The Northeast Mississippi Daily Journal editorializes: "Mississippi's huge timber acreage pays profitable dividends when the national economy is buzzing with demand for forestry products that makes owners and employees happy and prosperous. ...In Mississippi, forestry is a $1 billion per year industry. That's a tremendous impact in direct and indirect jobs in the state. Earlier this year, Mississippi State University Extension Forestry Professor James Henderson said 2013 'is looking better than 2012 and much better than the last several years following the recession. The recovery for Mississippi's timber markets will take time, but everything is finally heading in the right direction.' ...Sometimes Mississippians lose sight of the fact that some of our best and most sustainable economic development comes from resources like timber that with continually improving management techniques can provide jobs and create wealth for decades and beyond."
OUR VIEW: No justification for East Mississippi Community College's blood lust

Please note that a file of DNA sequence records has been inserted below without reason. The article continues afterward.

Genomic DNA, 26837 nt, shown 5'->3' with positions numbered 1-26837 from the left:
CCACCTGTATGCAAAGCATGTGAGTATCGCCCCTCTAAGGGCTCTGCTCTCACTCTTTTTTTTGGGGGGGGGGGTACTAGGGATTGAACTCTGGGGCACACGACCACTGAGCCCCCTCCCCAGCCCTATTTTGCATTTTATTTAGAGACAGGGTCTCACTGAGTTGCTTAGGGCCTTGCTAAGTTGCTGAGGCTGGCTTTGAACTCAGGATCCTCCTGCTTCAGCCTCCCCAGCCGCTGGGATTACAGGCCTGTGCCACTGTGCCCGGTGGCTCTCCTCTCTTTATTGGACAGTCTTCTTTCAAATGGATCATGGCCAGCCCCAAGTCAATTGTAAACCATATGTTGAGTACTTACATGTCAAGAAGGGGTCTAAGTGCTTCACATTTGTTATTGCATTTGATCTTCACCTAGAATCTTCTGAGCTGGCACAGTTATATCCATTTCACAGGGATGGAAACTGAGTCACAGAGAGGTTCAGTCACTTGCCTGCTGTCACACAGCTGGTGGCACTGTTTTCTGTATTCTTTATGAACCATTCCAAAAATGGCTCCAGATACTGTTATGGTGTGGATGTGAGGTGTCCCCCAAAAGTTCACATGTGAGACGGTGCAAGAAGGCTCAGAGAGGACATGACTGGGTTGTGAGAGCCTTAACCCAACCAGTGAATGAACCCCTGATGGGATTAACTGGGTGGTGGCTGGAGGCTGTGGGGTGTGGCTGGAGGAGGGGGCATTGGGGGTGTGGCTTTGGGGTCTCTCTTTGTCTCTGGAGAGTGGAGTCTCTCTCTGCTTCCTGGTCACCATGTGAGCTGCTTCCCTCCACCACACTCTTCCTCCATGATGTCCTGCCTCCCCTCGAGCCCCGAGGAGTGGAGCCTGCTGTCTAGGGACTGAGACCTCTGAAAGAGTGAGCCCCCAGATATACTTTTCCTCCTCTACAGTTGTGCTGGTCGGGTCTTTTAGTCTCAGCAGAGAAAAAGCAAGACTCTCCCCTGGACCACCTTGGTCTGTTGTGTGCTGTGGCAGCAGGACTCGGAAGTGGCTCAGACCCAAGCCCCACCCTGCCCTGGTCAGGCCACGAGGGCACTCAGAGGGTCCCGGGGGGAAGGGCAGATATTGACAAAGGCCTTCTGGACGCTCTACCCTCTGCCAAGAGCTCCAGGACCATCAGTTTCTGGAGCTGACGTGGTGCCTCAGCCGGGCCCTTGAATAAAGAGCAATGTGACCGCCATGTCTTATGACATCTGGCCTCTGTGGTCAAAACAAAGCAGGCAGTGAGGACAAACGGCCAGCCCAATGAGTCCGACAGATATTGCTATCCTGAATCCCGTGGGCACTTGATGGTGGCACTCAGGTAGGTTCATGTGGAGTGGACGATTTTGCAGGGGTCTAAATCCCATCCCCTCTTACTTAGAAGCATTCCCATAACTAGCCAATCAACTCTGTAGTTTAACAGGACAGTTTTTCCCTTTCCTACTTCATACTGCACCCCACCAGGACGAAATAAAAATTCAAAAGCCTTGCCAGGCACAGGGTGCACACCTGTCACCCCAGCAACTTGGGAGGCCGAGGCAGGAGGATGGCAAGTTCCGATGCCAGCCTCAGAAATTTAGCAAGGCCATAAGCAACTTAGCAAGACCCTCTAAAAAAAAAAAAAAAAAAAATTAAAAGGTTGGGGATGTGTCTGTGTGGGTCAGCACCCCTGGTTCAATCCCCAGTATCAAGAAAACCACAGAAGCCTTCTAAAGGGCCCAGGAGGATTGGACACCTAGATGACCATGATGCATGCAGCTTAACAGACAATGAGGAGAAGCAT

The Dispatch editorializes: "What was once conjecture is quickly become accepted fact: This year's East Mississippi Community College football team is the best in school history, surpassing even the 2011 team that captured the national championship. ...two weeks ago, the Lions tied a national juco scoring record in a 90-7 win over Coahoma. That verdict is impressive, but also troubling. Beating an opponent by such a margin suggests no regard for good sportsmanship. It goes beyond defeating an opponent: It is an act of humiliation. Who can defend that sort of blood lust? It is, in a word, inexcusable. Or is it?"